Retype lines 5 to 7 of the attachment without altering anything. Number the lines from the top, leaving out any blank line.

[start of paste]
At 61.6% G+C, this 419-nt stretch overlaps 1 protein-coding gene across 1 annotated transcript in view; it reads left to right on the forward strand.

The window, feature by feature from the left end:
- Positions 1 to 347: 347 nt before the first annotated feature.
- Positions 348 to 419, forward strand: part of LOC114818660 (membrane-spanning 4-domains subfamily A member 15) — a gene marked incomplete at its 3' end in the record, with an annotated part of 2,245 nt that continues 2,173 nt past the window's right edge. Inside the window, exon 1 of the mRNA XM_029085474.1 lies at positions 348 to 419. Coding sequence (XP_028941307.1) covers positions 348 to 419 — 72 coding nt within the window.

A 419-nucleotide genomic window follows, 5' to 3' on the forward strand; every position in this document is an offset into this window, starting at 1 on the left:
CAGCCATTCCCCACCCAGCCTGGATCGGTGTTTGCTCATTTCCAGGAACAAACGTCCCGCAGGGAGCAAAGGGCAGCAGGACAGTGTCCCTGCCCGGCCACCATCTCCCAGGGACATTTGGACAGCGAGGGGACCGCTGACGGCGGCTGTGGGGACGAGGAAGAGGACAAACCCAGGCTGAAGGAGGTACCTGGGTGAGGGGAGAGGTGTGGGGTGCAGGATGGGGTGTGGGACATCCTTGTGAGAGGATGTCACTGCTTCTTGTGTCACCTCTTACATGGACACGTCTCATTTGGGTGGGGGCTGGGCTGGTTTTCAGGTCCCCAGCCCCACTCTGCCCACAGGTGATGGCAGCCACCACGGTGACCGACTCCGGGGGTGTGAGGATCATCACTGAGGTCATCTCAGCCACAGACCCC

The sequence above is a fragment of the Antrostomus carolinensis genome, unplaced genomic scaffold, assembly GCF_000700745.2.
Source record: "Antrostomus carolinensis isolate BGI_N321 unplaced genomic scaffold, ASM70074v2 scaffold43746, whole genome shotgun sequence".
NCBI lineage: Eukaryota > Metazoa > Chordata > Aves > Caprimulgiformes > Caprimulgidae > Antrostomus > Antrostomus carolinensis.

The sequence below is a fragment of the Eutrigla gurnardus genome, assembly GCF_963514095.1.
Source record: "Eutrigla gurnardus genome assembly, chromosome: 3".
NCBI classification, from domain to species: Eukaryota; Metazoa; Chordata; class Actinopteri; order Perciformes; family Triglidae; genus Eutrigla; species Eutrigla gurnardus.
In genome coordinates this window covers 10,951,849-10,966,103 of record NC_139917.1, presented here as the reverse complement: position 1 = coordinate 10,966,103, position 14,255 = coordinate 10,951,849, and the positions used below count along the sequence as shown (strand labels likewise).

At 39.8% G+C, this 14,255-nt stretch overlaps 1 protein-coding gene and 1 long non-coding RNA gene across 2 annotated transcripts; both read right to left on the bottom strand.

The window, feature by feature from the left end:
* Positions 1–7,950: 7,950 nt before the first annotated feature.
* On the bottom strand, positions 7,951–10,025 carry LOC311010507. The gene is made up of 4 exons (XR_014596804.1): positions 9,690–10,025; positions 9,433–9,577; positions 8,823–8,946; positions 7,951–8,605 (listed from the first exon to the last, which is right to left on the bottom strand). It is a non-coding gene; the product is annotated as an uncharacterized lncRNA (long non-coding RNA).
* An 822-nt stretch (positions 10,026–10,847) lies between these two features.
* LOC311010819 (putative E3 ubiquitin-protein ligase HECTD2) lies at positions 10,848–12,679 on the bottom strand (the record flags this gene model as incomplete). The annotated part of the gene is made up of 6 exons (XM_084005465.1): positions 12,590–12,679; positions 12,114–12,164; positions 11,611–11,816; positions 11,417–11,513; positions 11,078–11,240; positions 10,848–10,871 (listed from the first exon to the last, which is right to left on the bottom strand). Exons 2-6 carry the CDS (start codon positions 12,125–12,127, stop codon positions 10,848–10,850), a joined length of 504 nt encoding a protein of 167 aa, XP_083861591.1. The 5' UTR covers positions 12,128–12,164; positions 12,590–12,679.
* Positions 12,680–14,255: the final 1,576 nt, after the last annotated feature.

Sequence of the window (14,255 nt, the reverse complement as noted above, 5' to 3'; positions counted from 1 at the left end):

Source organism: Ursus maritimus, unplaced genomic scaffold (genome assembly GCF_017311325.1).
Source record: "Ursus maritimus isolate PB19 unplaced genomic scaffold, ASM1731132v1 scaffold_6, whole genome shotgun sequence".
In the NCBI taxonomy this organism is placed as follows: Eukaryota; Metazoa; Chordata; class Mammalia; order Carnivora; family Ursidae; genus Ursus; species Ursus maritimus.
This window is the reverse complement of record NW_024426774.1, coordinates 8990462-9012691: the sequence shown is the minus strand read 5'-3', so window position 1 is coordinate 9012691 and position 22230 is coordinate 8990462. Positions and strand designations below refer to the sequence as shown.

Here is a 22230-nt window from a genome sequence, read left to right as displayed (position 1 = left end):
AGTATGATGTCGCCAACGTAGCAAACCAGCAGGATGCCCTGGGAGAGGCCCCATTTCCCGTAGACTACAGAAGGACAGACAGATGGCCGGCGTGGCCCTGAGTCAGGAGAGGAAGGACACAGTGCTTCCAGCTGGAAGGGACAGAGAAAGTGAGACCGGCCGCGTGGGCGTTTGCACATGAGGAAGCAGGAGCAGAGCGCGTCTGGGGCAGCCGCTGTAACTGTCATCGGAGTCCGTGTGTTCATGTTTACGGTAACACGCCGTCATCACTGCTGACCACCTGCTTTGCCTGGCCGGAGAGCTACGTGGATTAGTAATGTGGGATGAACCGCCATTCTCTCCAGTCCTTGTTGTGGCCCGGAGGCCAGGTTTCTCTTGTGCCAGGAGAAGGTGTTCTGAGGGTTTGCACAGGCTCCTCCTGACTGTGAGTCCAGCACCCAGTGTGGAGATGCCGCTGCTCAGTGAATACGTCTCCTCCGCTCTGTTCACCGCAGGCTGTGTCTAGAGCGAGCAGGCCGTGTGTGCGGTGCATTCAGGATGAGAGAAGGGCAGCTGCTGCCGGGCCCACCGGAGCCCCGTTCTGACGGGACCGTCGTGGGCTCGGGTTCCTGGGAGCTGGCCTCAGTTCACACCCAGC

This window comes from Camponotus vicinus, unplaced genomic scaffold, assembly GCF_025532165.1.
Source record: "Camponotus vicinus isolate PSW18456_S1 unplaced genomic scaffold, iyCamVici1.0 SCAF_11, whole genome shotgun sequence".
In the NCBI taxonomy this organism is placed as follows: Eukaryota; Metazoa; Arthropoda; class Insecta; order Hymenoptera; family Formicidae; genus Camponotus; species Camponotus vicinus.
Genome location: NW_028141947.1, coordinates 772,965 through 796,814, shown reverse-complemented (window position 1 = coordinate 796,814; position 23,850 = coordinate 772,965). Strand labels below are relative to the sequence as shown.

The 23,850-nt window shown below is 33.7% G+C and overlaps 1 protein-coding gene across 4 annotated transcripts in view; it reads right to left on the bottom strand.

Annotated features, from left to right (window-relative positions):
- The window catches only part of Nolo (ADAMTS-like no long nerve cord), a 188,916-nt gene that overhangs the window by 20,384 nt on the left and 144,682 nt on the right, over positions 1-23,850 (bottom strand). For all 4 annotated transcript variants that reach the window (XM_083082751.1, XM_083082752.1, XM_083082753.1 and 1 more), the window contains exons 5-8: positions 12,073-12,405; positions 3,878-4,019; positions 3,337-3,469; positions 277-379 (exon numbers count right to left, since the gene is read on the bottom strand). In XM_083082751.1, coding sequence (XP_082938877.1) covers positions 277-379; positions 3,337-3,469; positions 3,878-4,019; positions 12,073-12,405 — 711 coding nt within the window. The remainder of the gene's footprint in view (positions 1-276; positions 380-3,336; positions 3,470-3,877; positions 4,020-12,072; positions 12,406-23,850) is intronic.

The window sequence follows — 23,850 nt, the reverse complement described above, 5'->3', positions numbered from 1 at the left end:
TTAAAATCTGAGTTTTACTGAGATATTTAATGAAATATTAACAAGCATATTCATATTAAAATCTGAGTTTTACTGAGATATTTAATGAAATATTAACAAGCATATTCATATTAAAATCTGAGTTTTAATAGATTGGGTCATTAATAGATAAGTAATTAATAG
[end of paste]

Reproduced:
A 419-nucleotide genomic window follows, 5' to 3' on the forward strand; every position in this document is an offset into this window, starting at 1 on the left:
CAGCCATTCCCCACCCAGCCTGGATCGGTGTTTGCTCATTTCCAGGAACAAACGTCCCGCAGGGAGCAAAGGGCAGCAGGACAGTGTCCCTGCCCGGCCACCATCTCCCAGGGACATTTGGACAGCGAGGGGACCGCTGACGGCGGCTGTGGGGACGAGGAAGAGGACAAACCCAGGCTGAAGGAGGTACCTGGGTGAGGGGAGAGGTGTGGGGTGCAGGATGGGGTGTGGGACATCCTTGTGAGAGGATGTCACTGCTTCTTGTGTCACCTCTTACATGGACACGTCTCATTTGGGTGGGGGCTGGGCTGGTTTTCAGGTCCCCAGCCCCACTCTGCCCACAGGTGATGGCAGCCACCACGGTGACCGACTCCGGGGGTGTGAGGATCATCACTGAGGTCATCTCAGCCACAGACCCC

The sequence above is a fragment of the Antrostomus carolinensis genome, unplaced genomic scaffold, assembly GCF_000700745.2.